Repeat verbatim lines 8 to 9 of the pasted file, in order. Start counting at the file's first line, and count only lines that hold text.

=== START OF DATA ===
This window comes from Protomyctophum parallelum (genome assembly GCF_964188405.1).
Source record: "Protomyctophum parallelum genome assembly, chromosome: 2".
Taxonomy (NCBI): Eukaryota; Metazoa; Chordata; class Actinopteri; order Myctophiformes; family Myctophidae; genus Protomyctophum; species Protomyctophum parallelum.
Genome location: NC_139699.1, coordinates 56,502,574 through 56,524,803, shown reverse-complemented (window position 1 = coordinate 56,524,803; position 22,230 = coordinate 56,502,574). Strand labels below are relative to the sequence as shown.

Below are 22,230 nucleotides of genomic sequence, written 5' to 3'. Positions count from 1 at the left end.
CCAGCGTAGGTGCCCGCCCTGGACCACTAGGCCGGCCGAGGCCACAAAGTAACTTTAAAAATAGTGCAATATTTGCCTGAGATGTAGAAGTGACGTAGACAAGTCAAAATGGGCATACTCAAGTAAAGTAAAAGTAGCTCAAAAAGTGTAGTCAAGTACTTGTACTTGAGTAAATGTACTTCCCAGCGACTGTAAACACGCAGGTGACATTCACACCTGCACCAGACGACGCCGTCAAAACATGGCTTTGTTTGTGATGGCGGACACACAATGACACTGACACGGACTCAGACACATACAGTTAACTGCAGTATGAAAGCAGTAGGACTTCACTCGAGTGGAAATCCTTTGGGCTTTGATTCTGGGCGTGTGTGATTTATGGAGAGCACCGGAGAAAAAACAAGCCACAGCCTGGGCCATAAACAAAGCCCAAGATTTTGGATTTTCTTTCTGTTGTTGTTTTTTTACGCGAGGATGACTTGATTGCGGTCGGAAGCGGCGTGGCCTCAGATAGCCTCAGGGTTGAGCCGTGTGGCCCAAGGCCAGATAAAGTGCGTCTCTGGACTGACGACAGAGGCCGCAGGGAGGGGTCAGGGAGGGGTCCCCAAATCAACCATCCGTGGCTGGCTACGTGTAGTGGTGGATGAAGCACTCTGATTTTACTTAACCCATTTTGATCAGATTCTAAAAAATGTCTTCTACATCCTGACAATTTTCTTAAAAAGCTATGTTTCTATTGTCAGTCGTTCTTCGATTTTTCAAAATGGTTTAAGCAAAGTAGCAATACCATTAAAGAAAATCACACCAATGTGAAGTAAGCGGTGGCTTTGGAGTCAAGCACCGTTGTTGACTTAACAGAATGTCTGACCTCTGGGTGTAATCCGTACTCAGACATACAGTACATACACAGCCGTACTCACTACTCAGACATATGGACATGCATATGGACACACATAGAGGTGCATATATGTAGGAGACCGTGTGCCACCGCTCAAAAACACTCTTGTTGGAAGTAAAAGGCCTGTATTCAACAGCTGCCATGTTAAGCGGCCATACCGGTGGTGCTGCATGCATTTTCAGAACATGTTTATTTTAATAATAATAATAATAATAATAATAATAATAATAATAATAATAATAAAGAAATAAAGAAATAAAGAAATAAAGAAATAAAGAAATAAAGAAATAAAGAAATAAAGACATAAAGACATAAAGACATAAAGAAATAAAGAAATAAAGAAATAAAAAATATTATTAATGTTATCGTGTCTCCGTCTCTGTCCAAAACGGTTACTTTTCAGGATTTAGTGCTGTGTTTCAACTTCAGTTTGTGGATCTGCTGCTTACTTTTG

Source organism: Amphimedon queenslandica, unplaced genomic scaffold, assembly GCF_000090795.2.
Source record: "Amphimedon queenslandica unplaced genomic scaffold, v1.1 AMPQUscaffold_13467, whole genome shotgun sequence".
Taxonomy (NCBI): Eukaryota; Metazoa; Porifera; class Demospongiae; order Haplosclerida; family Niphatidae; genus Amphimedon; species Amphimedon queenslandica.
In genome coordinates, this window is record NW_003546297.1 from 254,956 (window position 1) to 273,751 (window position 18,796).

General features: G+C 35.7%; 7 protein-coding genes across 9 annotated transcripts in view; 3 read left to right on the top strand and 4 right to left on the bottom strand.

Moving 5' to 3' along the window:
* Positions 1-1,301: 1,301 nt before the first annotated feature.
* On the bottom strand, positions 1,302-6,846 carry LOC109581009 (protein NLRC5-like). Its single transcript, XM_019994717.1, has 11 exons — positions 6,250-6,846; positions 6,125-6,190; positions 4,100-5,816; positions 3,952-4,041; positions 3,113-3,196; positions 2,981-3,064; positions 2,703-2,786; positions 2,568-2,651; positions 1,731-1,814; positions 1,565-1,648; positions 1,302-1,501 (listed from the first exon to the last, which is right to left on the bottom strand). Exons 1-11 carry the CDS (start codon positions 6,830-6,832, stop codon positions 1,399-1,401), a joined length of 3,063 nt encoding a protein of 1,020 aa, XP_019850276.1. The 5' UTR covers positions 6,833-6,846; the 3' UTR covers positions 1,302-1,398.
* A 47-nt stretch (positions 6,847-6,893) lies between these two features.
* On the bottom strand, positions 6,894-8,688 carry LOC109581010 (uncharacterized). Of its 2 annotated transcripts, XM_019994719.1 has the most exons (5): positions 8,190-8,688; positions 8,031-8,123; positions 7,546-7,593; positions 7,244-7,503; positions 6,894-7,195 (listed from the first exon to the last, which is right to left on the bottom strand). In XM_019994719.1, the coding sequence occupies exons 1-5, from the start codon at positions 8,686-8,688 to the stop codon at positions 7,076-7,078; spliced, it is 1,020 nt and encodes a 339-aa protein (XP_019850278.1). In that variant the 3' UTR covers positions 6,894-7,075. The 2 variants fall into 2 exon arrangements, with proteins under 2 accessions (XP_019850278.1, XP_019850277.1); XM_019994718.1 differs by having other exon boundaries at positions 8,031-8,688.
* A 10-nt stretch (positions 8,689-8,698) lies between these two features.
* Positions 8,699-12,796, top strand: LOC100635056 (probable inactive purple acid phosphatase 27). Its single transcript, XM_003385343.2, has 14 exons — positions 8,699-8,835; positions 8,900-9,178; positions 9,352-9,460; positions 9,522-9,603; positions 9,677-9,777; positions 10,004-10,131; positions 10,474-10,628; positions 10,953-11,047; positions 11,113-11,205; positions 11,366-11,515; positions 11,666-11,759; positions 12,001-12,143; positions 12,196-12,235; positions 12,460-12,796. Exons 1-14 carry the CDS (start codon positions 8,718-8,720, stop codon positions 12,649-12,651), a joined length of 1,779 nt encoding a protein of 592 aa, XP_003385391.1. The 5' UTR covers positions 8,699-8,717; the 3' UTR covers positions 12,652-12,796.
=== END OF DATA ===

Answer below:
Source record: "Amphimedon queenslandica unplaced genomic scaffold, v1.1 AMPQUscaffold_13467, whole genome shotgun sequence".
Taxonomy (NCBI): Eukaryota; Metazoa; Porifera; class Demospongiae; order Haplosclerida; family Niphatidae; genus Amphimedon; species Amphimedon queenslandica.